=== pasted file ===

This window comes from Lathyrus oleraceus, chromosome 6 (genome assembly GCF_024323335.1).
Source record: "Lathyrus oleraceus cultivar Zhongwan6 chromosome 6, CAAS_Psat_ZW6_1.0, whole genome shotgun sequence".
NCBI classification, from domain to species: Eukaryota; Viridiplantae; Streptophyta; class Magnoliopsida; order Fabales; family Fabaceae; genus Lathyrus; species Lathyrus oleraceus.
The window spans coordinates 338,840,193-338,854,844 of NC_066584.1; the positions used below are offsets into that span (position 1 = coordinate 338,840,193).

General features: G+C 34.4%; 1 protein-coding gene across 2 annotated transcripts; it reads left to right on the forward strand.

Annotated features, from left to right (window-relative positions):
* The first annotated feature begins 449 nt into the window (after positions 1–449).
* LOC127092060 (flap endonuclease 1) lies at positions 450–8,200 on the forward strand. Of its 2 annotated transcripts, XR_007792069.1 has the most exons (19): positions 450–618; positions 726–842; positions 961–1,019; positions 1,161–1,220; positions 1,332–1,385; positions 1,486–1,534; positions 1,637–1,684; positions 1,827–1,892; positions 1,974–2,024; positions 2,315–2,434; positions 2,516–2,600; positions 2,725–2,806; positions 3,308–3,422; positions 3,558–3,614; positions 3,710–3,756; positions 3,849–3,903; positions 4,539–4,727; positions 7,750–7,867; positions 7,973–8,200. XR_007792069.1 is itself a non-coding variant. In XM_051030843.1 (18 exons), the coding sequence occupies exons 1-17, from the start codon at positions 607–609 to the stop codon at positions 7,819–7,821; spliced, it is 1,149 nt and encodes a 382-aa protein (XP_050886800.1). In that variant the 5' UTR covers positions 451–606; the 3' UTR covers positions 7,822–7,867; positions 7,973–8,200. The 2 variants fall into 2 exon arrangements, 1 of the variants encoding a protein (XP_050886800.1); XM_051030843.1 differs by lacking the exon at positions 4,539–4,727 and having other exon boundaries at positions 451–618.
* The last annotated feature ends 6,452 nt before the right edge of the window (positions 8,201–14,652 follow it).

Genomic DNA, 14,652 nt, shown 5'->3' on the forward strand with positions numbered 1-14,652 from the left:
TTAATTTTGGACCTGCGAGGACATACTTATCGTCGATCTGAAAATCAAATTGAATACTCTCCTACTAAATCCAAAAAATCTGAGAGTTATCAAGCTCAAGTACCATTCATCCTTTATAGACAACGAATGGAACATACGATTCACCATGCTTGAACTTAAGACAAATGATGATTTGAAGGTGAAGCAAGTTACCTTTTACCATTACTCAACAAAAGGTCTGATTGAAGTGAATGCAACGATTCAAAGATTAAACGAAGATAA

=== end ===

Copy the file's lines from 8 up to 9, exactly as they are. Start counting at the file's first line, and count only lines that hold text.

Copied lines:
* LOC127092060 (flap endonuclease 1) lies at positions 450–8,200 on the forward strand. Of its 2 annotated transcripts, XR_007792069.1 has the most exons (19): positions 450–618; positions 726–842; positions 961–1,019; positions 1,161–1,220; positions 1,332–1,385; positions 1,486–1,534; positions 1,637–1,684; positions 1,827–1,892; positions 1,974–2,024; positions 2,315–2,434; positions 2,516–2,600; positions 2,725–2,806; positions 3,308–3,422; positions 3,558–3,614; positions 3,710–3,756; positions 3,849–3,903; positions 4,539–4,727; positions 7,750–7,867; positions 7,973–8,200. XR_007792069.1 is itself a non-coding variant. In XM_051030843.1 (18 exons), the coding sequence occupies exons 1-17, from the start codon at positions 607–609 to the stop codon at positions 7,819–7,821; spliced, it is 1,149 nt and encodes a 382-aa protein (XP_050886800.1). In that variant the 5' UTR covers positions 451–606; the 3' UTR covers positions 7,822–7,867; positions 7,973–8,200. The 2 variants fall into 2 exon arrangements, 1 of the variants encoding a protein (XP_050886800.1); XM_051030843.1 differs by lacking the exon at positions 4,539–4,727 and having other exon boundaries at positions 451–618.
* The last annotated feature ends 6,452 nt before the right edge of the window (positions 8,201–14,652 follow it).